From 2017 to 2018 our chapter partnered with the Bird Street Community Center in the Dorchester area, an after-school youth development program for grade school student. Bird Street’s goal is to instill in their students intellectual and leadership qualities that will help them strive for academic success as well as success in life. The students of Bird Street are local to Dorchester, and use the Community Center after school to do their homework, play basketball or other sports in their indoor court, or socialize. Bird Street felt that by partnering with us we could instill in their students knowledge about architecture that may expose them to a variety of new academic and employment opportunities through a hands-on design process.
Upon visiting the Bird Street Community Center, we documented and measured each of their rooms, and we met with students and faculty and discussed the different spaces the students used in order to better understand how we could make a positive impact in their academic and daily lives. We then revisited the Community Center, allowing students to draw on printed floor plans of the space what they would like us to construct for them. Based on the student participation, and discussions with the Bird Street faculty, we decided to design a set of modular furniture for this space that allows the students to gather more comfortably and doubles as a storage unit for their games and belongings. After several group design charettes, and periodic check ins with Bird Street faculty, our final design includes four seating benches that include 12 lockers, 4 ottomans, and two collapsable work spaces.
From 2015 to 2017 our chapter partnered with Egleston Square Main Streets, a local non-for-profit organization, to improve and revitalize the Egleston Square Peace Garden. Once a vacant lot situated across the street from the Community Youth Center, the park was transformed from an underutilized and unmaintained plot of land into a desirable local amenity. Egleston Square Main Streets worked with the city of Boston and the local community to clean up the plot and transform it into a public park. The Peace Garden now functions as a gathering place for the neighborhood, which has encouraged locals to come together in celebration of their community, and has helped revive the surrounding businesses by increasing foot traffic in the area.
The first phase of our proposed project was to build an ADA ramp for the stage in the Peace Garden, which would allow disabled and elderly community members to have access to the 4-foot high platform. The stage was recently constructed by Youthbuild Boston, another local volunteer group, and has allowed community members to host concerts, movie nights, and other outdoor activities in the Garden. The subsequent phases of our project consist of minor but impactful installations to continue improving on the usage and accessibility of the Peace Garden, and foster a strong sense of community. Freedom by Design will also continue to conduct monthly clean-up’s at the Peace Garden as a way of taking ownership of site that we invested in for over a year.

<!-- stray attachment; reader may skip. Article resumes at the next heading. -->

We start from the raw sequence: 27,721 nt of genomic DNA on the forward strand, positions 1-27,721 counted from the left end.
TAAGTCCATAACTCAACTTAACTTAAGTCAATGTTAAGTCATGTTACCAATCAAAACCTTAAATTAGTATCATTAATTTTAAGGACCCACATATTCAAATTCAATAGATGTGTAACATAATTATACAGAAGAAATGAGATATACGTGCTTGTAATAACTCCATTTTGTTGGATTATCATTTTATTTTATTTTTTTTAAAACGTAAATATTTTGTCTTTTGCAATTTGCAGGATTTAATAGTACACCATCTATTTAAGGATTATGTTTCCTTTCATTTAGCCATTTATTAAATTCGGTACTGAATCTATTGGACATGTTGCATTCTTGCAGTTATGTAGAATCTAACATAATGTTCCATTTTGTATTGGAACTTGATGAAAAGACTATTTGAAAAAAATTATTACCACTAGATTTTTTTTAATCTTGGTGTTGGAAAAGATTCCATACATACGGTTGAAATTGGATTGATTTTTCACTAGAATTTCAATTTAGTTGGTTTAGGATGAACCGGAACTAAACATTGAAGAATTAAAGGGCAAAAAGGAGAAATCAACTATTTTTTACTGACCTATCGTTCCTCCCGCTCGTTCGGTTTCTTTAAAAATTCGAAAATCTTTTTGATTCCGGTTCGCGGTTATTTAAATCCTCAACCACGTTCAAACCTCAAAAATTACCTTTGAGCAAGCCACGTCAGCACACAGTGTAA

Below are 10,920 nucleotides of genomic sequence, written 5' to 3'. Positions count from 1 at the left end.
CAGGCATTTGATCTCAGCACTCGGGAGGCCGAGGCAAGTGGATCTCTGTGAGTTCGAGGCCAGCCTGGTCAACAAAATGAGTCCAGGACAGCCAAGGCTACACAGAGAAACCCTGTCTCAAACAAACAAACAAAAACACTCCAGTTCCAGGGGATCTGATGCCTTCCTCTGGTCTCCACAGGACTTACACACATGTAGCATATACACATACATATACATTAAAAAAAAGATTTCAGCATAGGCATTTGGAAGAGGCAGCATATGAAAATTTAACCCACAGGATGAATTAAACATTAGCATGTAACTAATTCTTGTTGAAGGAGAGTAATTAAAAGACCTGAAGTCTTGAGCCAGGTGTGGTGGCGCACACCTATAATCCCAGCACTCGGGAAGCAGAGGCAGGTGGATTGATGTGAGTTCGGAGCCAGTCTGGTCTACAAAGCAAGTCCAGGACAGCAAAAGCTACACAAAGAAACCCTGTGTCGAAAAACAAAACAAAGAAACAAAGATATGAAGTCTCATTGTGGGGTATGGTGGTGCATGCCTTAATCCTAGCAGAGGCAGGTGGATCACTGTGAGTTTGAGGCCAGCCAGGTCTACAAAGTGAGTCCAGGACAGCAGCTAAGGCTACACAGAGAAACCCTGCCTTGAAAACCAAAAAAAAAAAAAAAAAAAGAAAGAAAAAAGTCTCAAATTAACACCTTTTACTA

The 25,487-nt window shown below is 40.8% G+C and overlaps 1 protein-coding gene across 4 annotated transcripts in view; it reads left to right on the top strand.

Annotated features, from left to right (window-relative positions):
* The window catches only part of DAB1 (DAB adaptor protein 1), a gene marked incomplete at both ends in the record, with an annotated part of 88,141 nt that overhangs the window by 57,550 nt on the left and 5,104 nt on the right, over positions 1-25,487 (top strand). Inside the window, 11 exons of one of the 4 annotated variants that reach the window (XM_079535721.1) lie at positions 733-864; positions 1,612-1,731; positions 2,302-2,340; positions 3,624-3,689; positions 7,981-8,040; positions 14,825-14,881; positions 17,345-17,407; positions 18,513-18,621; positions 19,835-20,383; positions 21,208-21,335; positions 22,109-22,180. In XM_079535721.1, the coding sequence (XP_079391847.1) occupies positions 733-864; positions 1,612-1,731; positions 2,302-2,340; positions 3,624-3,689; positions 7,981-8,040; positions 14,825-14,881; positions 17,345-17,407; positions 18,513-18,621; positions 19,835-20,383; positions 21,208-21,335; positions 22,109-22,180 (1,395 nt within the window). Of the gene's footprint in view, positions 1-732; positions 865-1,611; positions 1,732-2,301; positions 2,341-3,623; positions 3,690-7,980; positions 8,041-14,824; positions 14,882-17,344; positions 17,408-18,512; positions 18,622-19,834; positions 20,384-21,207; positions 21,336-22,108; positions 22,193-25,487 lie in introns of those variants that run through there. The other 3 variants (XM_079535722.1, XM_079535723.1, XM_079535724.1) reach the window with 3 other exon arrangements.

In 2012, our chapter designed and built an ADA ramp for the Congregation Eitz Chayim in Cambridge, MA. Upon hearing about the work Freedom by Design had done on their previous project, congregation member David Eisen offered his synagogue as a potential project. As the congregation of the synagogue has aged, the importance of accessibility became increasingly apparent. However, the congregation lacked the immediate funds to design and build an ADA compliant ramp. In addition, the congregation had yet to investigate the potential scope of work to make any entrance accessible.
With at least five steps up to any of the entrances, the building did not meet ADA standards. However, each entrance had the potential to be accessible, with certain corresponding benefits and drawbacks to each one. As a first step toward accessibility, Freedom by Design was asked to prepare a Feasibility Study for the congregation, analyzing existing conditions and outlining the work required to make certain entrances accessible. After reviewing the study, Eitz Chayim asked our FBD program to design and build the agreed upon ramp for their community. The project also included pouring concrete footings, installing vinyl siding, and painting the ramp upon it’s completion. Construction of the ramp concluded by the end of October, 2012.
In 2010, a Dorchester family was in need of an accessible exit for their son, Samir, who is severely disabled and confined to a wheelchair. The living room on the first floor was transformed into the son’s bedroom for medical emergencies. The existing conditions of the house included a temporary, metal clip-on ramp at the home’s front entrance, which was steeper than an ADA compliant ramp. This made entering and exiting the house dangerous and difficult for Samir’s parents, who would push the wheelchair on their own.
For our chapter’s first project, we designed a ramp, as well as a deck in the family’s backyard so there would be direct access to and from Samir’s bedroom. After utilizing 3D modeling to conduct a feasibility study, we discussed all options with Samir’s parents and began preparations for constructing our design. The final product included an accessible ramp and deck directly attached to the living room so Samir would be able to go outside in comfort and safety. Construction spanned a few weekends and leftover timber was used to create flower boxes for the family. In addition to the timber construction of the ramp, we also poured concrete footings and created an ADA compliant concrete ramp base. The project concluded in July of 2011.